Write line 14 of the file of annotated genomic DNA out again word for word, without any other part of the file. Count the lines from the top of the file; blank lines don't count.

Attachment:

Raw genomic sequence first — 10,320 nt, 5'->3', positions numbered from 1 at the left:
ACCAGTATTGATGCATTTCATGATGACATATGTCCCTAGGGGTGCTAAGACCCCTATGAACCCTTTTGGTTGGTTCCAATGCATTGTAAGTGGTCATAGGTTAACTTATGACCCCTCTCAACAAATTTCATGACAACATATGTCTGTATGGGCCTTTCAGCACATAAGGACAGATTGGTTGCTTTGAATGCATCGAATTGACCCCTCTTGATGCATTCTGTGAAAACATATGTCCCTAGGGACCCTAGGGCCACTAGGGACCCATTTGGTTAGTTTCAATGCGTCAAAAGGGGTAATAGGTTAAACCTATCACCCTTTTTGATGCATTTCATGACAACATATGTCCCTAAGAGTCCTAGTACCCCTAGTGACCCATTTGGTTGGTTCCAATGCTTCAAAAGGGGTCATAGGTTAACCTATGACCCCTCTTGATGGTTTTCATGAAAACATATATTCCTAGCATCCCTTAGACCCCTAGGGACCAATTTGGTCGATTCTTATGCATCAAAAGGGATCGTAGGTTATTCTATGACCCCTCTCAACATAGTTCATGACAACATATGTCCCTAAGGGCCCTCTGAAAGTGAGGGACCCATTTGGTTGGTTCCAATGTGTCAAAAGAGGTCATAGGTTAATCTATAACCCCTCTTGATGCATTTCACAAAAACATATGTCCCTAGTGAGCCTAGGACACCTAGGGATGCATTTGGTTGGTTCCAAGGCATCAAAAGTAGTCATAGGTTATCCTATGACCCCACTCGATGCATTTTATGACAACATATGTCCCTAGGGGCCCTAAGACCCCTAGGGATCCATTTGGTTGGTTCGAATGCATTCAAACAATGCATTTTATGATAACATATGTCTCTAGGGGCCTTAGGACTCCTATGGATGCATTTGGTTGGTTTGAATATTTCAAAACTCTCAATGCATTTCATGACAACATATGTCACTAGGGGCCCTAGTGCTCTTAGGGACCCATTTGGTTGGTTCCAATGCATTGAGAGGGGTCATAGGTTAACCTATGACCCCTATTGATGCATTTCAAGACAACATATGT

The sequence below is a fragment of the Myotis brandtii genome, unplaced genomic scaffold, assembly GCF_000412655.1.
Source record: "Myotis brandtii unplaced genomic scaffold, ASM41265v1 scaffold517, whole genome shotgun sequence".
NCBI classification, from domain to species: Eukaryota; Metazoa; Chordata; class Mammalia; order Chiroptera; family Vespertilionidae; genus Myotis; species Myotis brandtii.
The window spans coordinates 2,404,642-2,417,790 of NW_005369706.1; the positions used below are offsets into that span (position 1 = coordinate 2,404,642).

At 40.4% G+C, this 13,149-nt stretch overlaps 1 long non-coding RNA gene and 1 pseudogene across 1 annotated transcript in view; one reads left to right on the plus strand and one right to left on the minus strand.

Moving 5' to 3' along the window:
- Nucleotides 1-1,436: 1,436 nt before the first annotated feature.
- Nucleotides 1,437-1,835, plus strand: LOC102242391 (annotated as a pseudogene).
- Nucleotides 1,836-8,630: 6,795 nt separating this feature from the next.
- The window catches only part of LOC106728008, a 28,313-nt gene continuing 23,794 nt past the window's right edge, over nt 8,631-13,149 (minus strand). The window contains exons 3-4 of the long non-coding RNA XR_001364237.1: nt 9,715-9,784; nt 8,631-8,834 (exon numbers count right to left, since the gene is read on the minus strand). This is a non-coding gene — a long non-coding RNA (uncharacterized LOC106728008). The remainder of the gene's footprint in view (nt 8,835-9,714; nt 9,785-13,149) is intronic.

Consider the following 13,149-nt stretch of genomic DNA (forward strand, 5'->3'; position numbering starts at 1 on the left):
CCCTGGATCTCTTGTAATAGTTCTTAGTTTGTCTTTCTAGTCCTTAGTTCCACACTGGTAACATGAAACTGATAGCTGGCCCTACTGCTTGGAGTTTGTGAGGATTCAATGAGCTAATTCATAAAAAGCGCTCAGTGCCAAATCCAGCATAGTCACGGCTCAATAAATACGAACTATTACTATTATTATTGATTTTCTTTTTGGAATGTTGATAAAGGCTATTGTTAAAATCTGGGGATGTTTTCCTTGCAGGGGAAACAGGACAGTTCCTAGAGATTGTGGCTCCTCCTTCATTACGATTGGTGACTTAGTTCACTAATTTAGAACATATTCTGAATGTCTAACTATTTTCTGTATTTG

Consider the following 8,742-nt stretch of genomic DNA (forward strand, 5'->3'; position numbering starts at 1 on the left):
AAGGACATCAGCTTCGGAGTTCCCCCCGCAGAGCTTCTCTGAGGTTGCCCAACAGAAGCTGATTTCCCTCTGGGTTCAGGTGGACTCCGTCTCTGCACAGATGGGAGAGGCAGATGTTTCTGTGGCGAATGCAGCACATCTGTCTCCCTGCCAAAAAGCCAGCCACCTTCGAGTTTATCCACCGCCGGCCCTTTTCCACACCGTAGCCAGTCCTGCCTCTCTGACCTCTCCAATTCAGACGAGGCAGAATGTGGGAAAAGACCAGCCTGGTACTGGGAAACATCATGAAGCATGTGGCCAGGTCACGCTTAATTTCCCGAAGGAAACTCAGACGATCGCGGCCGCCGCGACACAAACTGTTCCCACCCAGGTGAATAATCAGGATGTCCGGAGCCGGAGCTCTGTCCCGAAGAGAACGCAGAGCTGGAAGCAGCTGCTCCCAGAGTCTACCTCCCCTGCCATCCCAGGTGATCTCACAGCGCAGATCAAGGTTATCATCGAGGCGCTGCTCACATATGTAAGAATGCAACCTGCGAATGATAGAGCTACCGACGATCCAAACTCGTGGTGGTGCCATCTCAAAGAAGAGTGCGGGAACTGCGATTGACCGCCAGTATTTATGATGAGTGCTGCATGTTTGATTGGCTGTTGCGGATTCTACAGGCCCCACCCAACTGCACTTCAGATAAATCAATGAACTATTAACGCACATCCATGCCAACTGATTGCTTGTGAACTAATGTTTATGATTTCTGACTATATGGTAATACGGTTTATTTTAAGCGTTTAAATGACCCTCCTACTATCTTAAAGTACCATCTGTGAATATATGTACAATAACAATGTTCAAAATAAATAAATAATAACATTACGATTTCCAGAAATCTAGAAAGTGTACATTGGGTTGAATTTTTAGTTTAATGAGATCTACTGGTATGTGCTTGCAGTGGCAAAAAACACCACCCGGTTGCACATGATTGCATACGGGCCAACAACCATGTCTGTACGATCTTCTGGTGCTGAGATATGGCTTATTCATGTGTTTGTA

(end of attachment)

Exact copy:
CCCTGGATCTCTTGTAATAGTTCTTAGTTTGTCTTTCTAGTCCTTAGTTCCACACTGGTAACATGAAACTGATAGCTGGCCCTACTGCTTGGAGTTTGTGAGGATTCAATGAGCTAATTCATAAAAAGCGCTCAGTGCCAAATCCAGCATAGTCACGGCTCAATAAATACGAACTATTACTATTATTATTGATTTTCTTTTTGGAATGTTGATAAAGGCTATTGTTAAAATCTGGGGATGTTTTCCTTGCAGGGGAAACAGGACAGTTCCTAGAGATTGTGGCTCCTCCTTCATTACGATTGGTGACTTAGTTCACTAATTTAGAACATATTCTGAATGTCTAACTATTTTCTGTATTTG